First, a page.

• Up until the late 1980s, music licensing was handled more privately between producers, building managers, hoteliers, and the licencing agencies.  Today these Performing Rights Organizations have decided to focus on enforcing their contracts with the entities who have asked, coordinated, or paid for songs to be performed or broadcast.  This includes not just live music but anything recorded, say from an iPod, that you play publicly over a PA.
    • Copyright laws for songwriters do exist and songwriters have legal rights for their music.   U.S. Copyright law recognizes musical compositions as intellectual property, similar to books, software, and movies.  Songs cannot be used in public without the permission of the copyright owner. 
    • The Copyright Act defines “public” as any gathering “where a substantial amount of persons outside a normal circle of a family and its social acquaintances are together”.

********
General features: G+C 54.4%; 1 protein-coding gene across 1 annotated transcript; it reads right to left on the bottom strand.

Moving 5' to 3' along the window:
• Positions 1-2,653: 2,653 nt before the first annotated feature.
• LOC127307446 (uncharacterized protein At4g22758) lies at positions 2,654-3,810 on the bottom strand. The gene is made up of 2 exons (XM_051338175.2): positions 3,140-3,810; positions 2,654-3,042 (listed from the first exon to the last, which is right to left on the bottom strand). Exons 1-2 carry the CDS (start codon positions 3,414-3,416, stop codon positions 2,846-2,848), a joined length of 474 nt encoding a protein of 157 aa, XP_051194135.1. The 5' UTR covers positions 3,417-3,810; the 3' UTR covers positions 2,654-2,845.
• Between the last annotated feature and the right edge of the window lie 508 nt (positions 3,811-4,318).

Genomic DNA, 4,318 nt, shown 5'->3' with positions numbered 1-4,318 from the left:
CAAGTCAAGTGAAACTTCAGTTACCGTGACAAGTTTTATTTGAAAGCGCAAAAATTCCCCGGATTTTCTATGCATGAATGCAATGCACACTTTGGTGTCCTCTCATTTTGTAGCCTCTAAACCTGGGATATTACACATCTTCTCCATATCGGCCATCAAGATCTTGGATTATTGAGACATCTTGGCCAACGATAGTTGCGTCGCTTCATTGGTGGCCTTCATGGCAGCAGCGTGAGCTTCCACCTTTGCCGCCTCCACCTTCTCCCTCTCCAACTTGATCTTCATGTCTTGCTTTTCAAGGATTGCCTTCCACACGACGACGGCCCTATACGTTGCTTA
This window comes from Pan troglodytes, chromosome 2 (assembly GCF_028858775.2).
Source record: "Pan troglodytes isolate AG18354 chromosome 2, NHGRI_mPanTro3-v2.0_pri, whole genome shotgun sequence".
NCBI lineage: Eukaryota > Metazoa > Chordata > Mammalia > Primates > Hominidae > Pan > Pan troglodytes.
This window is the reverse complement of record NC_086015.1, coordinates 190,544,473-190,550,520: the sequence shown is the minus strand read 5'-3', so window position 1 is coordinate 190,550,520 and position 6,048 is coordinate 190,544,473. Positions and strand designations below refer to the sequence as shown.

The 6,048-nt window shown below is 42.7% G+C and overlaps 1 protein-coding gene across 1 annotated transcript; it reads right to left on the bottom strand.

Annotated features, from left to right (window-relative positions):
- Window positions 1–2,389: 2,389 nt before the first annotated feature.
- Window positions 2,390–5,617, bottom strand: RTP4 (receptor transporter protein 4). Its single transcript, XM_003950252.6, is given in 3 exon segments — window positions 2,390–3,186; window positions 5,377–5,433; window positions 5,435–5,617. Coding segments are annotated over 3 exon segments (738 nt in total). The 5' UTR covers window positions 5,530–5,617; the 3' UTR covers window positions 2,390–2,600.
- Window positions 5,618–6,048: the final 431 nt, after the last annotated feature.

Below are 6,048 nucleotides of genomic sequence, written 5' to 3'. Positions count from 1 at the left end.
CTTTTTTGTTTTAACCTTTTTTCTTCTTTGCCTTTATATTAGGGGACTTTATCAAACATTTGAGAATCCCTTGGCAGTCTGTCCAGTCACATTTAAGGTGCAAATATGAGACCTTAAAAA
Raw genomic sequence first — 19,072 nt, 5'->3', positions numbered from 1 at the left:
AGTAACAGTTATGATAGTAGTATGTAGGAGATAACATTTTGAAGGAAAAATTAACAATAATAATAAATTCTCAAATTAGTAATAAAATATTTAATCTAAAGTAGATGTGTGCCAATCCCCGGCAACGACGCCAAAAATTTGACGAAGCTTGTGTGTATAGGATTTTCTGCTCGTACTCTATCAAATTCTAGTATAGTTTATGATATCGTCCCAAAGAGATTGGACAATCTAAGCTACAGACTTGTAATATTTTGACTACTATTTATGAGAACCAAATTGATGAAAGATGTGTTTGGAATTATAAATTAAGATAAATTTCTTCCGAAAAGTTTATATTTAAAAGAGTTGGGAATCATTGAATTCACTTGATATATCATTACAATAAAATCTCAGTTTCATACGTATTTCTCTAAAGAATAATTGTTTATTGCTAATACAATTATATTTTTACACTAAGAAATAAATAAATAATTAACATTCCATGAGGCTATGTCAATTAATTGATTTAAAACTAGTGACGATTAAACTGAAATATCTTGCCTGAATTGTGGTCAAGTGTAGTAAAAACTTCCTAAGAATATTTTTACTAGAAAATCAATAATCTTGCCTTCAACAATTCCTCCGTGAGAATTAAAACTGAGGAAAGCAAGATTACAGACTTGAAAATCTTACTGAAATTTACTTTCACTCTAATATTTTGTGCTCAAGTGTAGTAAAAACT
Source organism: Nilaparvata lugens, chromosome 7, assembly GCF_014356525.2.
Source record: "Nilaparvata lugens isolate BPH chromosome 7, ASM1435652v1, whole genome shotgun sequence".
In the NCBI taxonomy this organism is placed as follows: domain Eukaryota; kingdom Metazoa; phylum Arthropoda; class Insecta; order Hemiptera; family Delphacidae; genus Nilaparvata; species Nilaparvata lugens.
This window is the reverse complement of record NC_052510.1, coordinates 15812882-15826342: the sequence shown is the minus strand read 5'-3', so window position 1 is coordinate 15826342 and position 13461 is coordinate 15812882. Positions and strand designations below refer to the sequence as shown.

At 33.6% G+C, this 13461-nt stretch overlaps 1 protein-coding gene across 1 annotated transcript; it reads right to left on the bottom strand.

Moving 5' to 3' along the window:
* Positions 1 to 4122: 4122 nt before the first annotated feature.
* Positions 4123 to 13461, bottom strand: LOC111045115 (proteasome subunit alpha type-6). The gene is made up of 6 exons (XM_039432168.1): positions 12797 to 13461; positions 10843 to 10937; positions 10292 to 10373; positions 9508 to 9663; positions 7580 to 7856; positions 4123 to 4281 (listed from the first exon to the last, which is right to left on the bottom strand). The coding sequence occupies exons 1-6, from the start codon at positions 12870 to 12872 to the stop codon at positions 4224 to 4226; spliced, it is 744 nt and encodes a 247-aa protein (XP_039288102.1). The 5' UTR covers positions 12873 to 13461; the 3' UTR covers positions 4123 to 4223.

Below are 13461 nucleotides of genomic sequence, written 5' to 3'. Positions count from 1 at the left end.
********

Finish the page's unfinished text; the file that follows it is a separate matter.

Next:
• Quick Facts about Music Licensing
    • They are issued on a blanket basis for meetings or events, so you don’t have to worry about how many songs / how long the performance goes.
    • Neither agency, BMI or ASCAP, can deny a request for a license.
    • Terms and Conditions of your license can be negotiated on a case by case basis; you are not required to use their default terms.
    • There are some artists that privately own and license their music, like Andrew Lloyd Weber and Billy Joel.   You would need to work directly with their companies (something their booking agent should be able to help facilitate).